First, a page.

Catching Up / Benefiting From Training

While Clergy Day attendance was strong, the RRT was aware that not all clergy in charge of congregations would be able to attend. With this in mind, a copy of the Clergy Day syllabus has been provided online. This is not to say that “homework” alone can replicate the power of the event. But it’s a good place to start. When it comes to Acknowledgment, (1) listening to first-person experiences with racism and (2) suspending the urge to jump to solutions based on one’s own assumptions about what marginalized communities need are key. This kind of experience that the syllabus is designed to stimulate. All members of the Episcopal Church in Vermont are invited to do the activities recommended in the syllabus paying special attention to the article, “For Our White Friends Desiring To Be Allies.” In the meantime, clergy can look forward to future racial healing events and are encouraged to contact the RRT for tips on localizing Acknowledgement for your congregation.

When it comes to Acknowledgment, listening to first-person experiences and suspending the urge to jump to solutions are key.

About the Author

Maurice L. Harris, diocesan communications minister, is a member of St. Michael’s Episcopal Church-Brattleboro and serves with the Rev. Robert Spainhour, rector of Holy Trinity-Swanton, as co-facilitator of the Racial Reconciliation Team.


Related Links

Vermont Clergy Treat Stubborn Wounds, Make New Efforts Toward Racial Healing

Defining ‘Acknowledgment’

Syllabus for Racial Reconciliation Clergy Day (Acknowledgment Pre-work)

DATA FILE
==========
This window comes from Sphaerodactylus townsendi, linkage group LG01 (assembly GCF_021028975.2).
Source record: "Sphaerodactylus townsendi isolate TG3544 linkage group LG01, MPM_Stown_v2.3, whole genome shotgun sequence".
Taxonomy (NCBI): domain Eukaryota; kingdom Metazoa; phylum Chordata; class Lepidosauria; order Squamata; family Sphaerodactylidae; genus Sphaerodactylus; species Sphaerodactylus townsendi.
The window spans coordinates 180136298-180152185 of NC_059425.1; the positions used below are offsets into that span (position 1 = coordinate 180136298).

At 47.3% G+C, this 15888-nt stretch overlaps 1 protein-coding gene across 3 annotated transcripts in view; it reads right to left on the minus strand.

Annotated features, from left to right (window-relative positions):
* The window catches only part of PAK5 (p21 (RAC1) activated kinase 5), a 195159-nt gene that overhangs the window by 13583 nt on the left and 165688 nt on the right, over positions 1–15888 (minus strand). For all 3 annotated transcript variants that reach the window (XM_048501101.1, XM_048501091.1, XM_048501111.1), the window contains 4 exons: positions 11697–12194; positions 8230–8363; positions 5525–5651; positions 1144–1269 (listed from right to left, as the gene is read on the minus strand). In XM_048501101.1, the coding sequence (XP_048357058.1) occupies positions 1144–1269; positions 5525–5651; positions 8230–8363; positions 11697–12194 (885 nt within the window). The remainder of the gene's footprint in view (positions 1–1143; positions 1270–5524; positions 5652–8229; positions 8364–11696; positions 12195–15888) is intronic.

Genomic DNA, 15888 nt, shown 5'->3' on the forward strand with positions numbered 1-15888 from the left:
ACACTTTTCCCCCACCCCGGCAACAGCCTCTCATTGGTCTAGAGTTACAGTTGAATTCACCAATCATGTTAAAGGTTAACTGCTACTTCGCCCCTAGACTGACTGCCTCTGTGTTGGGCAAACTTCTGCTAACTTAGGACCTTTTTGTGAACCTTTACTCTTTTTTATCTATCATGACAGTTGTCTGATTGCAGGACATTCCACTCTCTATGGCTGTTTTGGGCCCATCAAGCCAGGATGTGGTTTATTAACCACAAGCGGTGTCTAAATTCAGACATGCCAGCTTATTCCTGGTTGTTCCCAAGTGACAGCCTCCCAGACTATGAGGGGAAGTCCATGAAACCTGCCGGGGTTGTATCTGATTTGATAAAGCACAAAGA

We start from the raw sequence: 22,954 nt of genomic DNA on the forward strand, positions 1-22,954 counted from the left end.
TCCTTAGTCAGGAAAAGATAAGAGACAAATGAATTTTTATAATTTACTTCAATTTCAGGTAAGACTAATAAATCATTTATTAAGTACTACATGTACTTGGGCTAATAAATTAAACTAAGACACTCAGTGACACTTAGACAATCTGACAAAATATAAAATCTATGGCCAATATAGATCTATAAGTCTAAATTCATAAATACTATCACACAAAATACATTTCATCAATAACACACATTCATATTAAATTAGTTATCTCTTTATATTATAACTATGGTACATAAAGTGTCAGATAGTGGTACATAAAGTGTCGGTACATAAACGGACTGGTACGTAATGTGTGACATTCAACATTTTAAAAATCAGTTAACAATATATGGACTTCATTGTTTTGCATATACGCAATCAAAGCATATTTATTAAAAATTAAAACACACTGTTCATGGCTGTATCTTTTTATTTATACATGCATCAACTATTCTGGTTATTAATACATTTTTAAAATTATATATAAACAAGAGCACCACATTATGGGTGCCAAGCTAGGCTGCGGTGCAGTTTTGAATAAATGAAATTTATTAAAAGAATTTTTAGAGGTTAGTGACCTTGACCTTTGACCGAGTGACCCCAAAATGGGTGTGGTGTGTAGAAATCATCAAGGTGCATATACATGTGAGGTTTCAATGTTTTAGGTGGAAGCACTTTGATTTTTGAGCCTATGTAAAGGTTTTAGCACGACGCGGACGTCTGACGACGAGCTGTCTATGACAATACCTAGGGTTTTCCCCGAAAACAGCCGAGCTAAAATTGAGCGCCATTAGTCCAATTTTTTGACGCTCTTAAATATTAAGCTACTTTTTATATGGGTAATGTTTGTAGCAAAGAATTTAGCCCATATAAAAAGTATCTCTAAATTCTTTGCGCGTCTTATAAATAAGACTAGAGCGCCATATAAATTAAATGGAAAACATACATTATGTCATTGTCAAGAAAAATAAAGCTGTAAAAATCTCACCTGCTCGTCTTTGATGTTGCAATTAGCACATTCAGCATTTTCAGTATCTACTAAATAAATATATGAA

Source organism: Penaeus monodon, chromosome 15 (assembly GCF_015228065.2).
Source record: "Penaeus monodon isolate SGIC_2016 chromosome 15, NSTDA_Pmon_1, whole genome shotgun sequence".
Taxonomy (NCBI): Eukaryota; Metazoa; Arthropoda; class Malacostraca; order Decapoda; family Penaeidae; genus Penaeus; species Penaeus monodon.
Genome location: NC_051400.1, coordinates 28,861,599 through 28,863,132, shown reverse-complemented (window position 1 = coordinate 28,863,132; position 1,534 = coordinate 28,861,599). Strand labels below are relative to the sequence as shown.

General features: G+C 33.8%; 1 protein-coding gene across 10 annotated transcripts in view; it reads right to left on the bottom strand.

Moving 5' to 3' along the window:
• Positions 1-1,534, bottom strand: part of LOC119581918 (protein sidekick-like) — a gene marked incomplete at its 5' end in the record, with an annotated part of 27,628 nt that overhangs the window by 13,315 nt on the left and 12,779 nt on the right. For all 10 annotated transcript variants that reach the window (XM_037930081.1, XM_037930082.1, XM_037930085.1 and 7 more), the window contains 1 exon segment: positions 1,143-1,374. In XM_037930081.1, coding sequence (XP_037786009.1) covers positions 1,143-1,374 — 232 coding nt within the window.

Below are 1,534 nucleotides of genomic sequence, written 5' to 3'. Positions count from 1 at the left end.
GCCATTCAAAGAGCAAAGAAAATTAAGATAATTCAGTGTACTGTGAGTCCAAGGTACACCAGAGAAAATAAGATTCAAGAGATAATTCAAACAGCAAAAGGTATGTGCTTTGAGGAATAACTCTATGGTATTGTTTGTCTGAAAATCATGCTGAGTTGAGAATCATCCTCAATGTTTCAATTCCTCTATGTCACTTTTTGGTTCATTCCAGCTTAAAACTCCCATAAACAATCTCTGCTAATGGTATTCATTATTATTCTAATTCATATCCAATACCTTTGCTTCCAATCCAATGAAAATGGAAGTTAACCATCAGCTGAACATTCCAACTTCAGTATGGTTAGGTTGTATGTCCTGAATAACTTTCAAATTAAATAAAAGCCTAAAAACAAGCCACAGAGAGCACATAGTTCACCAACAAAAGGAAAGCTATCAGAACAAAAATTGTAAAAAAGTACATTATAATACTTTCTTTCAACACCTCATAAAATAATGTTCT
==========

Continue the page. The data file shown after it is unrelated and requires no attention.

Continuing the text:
Link to Racial Reconciliation Team Website

Friday, December 15, 2017 - 17:14:39

Racial Healing: How to Make 2018 a Year of Acknowledgment

By Maurice L. Harris

In the months since our October 10 Clergy Day, I have been peppered with questions from clergy and congregants alike who are eager to deepen their racial healing efforts. Clergy who participated in the event have asked, “What’s the next step?” Some who were unable to attend have inquired, “How can I get up to speed on what I missed?” And, finally, congregants who were aware of the event have wanted to know, “How can I benefit from the training?” As we set our spiritual intentions for the New Year, this may be a great time to address these questions.

What’s Next?

To answer this question, it is necessary first to review the racial healing process developed by the diocese’s Racial Reconciliation Team (RRT) this past spring. As some Mountain readers may recall, the RRT participated in an overnight retreat at Mission Farm in Killington, Vermont on March 24 and 25. The purpose of the retreat was to customize a process for the diocese to build multicultural competency and to establish a set of projects with concrete objectives aimed at racial healing. The most exciting outcome of the retreat was the development of what is today called the Four-phase Racial Healing Process, which consists of Acknowledgment, Engagement, Reconciliation and Restoration. (Be sure to read the “Defining Acknowledgment” supplement!)